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MOVIE INFO

Director:
Dominic Sena
Cast:
Nicolas Cage, Ron Perlman, Stephen Campbell Moore, Claire Foy, Robbie Sheehan, Stephen Graham, Ulrich Thomsen, Christopher Lee
Writing Credits:
Bragi F. Schut

Tagline:
Not all souls can be saved.

Synopsis:
14th-century knights transport a suspected witch to a monastery, where monks deduce her powers could be the source of the black plague.

Box Office:
Budget
$40 million.
Opening Weekend
$10.612 million on 2816 screens.
Domestic Gross
$24.823 million.

MPAA:
Rated PG-13

DVD DETAILS
Presentation:
Aspect Ratio: 1.78:1
Audio:
English DTS-HD MA 5.1
French Dolby Digital 5.1
Subtitles:
English
Spanish
French
Closed-captioned
Supplements Subtitles:
None

Runtime: 95 min.
Price: $39.99
Release Date: 6/28/2011

Bonus:
• Deleted Scenes and Alternate Ending
• “Becoming the Demon” Featurette
• “On a Crusade” Featurette
• Digital Copy
• Trailer


PURCHASE @ AMAZON.COM

EQUIPMENT
Panasonic 50" TH-50PZ77U 1080p Plasma Monitor; Sony STR-DG1200 7.1 Channel Receiver; Panasonic DMP-BD60K Blu-Ray Player using HDMI outputs; Michael Green Revolution Cinema 6i Speakers (all five); Kenwood 1050SW 150-watt Subwoofer.

RELATED REVIEWS


Season Of The Witch [Blu-Ray] (2011)

Reviewed by Colin Jacobson (July 6, 2011)

Time for another entry in the “Nicolas Cage Needs Money – NOW!” parade of movies. These are coming at us fast and furious; 2011’s Drive Angry and Season of the Witch came out within about six weeks of each other.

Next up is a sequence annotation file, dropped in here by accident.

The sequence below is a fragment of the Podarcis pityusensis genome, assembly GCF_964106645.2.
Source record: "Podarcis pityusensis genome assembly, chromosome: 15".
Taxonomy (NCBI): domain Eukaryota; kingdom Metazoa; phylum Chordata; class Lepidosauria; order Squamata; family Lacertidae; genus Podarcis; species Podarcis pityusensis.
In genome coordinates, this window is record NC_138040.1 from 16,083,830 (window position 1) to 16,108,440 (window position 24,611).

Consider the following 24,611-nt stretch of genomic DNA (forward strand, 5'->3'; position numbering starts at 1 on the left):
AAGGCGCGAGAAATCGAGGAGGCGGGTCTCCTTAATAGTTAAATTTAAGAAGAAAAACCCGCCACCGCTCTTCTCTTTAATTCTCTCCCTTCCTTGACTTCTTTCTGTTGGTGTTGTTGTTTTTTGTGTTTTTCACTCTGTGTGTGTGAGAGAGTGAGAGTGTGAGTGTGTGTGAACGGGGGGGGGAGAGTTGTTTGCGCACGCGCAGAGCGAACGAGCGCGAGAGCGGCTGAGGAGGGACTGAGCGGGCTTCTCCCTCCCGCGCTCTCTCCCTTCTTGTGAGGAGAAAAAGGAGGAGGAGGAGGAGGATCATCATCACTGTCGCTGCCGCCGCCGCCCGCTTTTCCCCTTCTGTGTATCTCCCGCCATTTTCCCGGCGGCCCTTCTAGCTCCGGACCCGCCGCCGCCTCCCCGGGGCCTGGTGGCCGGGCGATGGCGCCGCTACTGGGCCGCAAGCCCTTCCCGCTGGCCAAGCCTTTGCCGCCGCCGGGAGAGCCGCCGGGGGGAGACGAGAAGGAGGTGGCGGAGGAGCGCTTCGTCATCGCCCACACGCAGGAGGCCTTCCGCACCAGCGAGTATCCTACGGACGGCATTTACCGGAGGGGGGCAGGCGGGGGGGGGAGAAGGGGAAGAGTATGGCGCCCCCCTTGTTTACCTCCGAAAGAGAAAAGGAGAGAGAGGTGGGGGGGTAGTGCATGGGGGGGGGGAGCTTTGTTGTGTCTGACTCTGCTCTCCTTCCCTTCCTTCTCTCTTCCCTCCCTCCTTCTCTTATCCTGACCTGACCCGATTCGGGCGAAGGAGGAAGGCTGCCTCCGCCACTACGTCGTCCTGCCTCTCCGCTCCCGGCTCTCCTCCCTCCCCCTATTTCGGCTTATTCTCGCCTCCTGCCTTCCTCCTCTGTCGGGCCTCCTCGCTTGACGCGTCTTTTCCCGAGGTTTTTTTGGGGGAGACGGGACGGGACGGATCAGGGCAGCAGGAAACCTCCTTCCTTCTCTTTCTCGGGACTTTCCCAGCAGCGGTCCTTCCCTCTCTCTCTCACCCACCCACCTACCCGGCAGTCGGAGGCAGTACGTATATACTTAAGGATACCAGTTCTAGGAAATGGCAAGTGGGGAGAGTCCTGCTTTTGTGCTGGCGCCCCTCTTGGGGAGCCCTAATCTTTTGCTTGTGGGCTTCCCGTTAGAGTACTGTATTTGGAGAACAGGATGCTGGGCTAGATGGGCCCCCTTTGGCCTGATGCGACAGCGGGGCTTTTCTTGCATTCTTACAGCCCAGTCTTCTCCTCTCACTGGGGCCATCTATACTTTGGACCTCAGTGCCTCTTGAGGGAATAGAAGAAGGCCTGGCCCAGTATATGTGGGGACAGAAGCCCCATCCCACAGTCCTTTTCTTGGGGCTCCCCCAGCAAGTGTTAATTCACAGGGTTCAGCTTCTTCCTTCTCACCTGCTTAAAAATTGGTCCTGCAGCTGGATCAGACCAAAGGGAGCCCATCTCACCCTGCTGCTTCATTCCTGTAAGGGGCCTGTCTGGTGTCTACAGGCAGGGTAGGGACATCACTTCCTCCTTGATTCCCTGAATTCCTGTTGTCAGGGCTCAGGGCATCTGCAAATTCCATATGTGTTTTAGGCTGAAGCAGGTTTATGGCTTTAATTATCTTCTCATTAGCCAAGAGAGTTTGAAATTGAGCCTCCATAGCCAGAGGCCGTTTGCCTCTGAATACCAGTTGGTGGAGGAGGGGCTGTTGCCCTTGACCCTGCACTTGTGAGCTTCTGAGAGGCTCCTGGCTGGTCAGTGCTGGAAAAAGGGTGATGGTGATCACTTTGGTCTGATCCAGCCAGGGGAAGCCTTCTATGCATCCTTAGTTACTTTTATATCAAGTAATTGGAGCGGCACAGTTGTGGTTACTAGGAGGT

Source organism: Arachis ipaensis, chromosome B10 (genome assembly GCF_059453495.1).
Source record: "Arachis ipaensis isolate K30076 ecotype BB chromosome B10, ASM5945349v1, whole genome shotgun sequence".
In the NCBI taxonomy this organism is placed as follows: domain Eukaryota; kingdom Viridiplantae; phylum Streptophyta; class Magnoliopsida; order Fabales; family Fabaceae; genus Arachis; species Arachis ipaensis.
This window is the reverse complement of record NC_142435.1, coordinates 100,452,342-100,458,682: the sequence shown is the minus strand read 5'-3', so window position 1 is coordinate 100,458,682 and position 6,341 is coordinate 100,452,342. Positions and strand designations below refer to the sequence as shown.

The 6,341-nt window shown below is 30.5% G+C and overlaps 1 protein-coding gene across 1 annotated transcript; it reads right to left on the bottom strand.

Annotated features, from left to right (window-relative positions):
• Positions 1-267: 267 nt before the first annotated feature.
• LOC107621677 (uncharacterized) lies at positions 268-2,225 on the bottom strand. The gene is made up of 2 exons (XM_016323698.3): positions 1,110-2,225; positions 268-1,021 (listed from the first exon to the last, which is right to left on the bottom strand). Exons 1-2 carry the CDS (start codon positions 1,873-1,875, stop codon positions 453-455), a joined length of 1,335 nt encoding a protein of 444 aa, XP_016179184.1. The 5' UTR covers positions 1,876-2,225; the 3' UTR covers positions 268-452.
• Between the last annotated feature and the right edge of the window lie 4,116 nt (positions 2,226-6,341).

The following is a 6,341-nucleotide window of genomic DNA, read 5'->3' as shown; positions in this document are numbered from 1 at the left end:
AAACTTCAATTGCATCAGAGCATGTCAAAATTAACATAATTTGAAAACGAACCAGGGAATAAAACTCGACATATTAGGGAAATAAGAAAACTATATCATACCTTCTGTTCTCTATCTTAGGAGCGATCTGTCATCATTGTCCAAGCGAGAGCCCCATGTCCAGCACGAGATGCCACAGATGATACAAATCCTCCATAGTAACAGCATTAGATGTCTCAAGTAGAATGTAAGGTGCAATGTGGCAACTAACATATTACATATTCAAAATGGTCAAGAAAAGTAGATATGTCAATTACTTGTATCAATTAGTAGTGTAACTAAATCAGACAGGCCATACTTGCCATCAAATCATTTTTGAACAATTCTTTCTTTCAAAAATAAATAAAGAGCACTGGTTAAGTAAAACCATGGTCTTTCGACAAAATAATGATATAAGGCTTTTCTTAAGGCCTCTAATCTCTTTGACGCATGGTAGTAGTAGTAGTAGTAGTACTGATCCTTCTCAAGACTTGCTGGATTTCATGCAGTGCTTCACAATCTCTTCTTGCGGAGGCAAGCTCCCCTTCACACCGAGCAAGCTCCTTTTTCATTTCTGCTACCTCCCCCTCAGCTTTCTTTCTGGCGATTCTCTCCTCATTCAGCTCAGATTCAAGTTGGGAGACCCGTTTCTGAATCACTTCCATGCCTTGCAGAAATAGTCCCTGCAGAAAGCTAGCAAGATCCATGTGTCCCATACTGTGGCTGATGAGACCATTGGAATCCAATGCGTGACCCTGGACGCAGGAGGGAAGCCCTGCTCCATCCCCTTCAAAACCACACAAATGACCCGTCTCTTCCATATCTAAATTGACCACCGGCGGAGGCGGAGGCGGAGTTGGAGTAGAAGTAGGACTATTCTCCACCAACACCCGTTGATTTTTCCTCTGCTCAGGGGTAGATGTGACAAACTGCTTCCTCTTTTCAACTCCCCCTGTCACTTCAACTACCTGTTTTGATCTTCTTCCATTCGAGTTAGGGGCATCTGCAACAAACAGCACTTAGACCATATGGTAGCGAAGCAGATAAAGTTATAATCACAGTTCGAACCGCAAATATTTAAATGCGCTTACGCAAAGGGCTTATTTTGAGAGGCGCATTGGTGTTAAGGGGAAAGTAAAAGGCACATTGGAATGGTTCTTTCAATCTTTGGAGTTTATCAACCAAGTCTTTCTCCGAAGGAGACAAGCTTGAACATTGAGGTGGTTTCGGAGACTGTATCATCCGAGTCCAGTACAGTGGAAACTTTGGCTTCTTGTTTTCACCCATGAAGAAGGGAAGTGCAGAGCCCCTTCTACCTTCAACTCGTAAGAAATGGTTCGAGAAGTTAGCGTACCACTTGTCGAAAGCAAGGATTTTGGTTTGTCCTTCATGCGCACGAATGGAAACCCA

Angry was pretty lousy, but I thought I’d attempt to be open-minded and see if Cage could deliver anything interesting with Season. We start in the year 1235 and see a priest supervise the hanging of three alleged witches. It looks like he might’ve been right about one of them, as later comes back to life and kills him.

From there we leap ahead about 100 years to 1332 AD and find ourselves smack dab in the middle of the Crusades. Knight Behmen (Cage) and his pal Felson (Ron Perlman) literally spend years in battle before the nature of the carnage finally gets to him. Behmen and Felson abandon the Crusades and return to their homeland.

They don’t find a pleasant sight there, as the plague has decimated the realm. The authorities blame “The Black Witch” (Claire Foy) for this and want her delivered to a distant abbey so her powers can be negated and the plague brought to an end. Against his better judgment, Behmen agrees to this, though he requires the leaders to give her a fair trial. We follow Behmen and company along their journey and its inevitable complications, as they wonder whether or not the girl really is a witch.

I’ll give Season credit for one area: at least its prologue sets up some mystery. The opening creates the notion that the supernatural actually exists, and that becomes an important aspect of the main story. On its own, the prologue has no real purpose, but it introduces us to the idea that the world includes actual witches, and that makes the rest of the film more intriguing. After all, a story in which we view “witches” as nothing more than the objects of ignorance and superstition would be pretty one-sided and dull.